CANADA FX DEBT-C$ dives, bond yields sink to record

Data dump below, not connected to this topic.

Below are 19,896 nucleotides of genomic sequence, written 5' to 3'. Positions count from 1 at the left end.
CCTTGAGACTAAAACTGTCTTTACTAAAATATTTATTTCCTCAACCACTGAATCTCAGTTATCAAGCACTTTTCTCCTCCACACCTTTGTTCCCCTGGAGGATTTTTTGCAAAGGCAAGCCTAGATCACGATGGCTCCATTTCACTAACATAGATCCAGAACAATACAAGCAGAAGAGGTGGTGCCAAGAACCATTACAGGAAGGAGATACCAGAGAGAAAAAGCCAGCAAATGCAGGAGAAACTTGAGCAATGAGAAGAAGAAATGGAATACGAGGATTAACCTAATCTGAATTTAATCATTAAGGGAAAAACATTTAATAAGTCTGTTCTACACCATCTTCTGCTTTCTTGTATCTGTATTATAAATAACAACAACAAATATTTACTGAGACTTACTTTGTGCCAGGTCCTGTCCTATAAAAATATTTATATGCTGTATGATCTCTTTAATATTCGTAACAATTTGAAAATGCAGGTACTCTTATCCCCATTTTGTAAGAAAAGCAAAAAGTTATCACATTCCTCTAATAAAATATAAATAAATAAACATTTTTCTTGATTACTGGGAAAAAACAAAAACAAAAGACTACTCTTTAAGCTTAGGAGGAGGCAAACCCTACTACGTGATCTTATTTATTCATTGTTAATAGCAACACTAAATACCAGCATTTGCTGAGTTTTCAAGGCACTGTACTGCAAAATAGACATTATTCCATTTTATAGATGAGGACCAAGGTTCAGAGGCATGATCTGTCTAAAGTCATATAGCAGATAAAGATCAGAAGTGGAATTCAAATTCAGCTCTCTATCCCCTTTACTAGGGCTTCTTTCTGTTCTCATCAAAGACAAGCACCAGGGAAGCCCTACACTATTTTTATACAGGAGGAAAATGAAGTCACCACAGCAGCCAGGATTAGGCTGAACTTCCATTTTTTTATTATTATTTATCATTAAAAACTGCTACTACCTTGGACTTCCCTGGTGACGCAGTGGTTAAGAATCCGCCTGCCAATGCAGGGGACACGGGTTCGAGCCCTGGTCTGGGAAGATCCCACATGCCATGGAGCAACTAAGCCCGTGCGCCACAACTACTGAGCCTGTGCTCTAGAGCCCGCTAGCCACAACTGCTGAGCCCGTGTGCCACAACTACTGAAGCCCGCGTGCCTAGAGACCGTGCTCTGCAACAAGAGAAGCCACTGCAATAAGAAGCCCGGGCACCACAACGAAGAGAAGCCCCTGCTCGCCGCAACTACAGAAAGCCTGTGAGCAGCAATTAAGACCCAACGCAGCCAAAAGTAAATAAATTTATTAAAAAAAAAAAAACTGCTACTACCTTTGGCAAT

* C$ ends at C$1.0394 vs US$, or 96.21 U.S. cents * Hits 6-month low of C$1.0443 vs US$, or 95.76 U.S. cents * Bond yields tumble to record lows * Traders raise bets on Bank of Canada rate cut by end-2012 By Jennifer Kwan TORONTO, June 1 (Reuters) - Canada's dollar hit its weakest level in six months on Friday and longer-term bond yields tumbled to record lows as investors fled riskier trades after weak North American economic data added to worries about stumbling global growth. Canada's dollar touched a low of C$1.0443 against the greenback, or 95.76 U.S. cents, its lowest level since late November after a disappointing U.S. jobs report. The data, which showed jobs growth in May at its weakest in a year, raised worries that the U.S. economy is not immune to weakness in Europe, where Spain is struggling to support its banks, or to slower growth in China. The commodity-linked currency was also hurt by data that showed the Canadian economy grew less in the first quarter than the Bank of Canada had expected. Following Friday's data, traders raised bets of a Bank of Canada interest rate cut by the end of the year. "The Bank of Canada (rate hike) has been completely priced out for this year. In fact, cuts are priced in now," said Blake Jespersen, managing director, foreign exchange sales at BMO Capital Markets. "The Canadian dollar and likely the Canadian economy are going to be sideswiped by the massive problems going on in Europe right now," he added. The Canadian dollar, which underperformed most of its G10 currency peers, ended at C$1.0394 versus the greenback, or 96.21 U.S. cents, down from Thursday's North American session close at $1.0329 against its U.S. counterpart, or 96.81 U.S. cents. The currency was down around 1 percent for the week. Speculation of a hike in interest rates had heated up after the central bank used unexpectedly hawkish language in its April 17 policy statement, but the flare-up of the European debt crisis and some tepid U.S. data have since cast doubt on any plans to tighten monetary policy. "The bottom line here is that there's no way the Bank of Canada is moving this year, in my opinion," said Derek Holt, vice president of economics at Scotiabank. "Not just on geopolitical risks but also on growth disappointments on the domestic side of the picture, which adds a new twist to the policy risks in Canada." All eyes will be on Tuesday's rate announcement and accompanying policy statement. "Certainly if you look at Canada as an isolated story, it does warrant increasing rates. But given the global backdrop here, (it's) going to be forced to stay on hold for quite some time in my view," said BMO's Jespersen. The Bank of Canada may signal on Tuesday that it is more reluctant to raise interest rates than it was seven weeks ago, without completely reversing its message that Canadians should start preparing for higher borrowing costs down the road. The North American data provided a fresh blow to investors already worried about the global growth outlook. European stock indexes fell sharply on Friday, U.S. stocks tumbled more than 2 percent, while oil prices slid below $85 a barrel. Canadian government bond prices climbed across the curve, sending longer-dated yields to record lows for another day. Canada's benchmark 10-year bond yield hit a record trough of 1.615 percent, while the 30-year yield touched a record low of 2.195 percent. The yield on the two-year bond, especially sensitive to Bank of Canada thinking, marked its lowest level since January at 0.863 percent.
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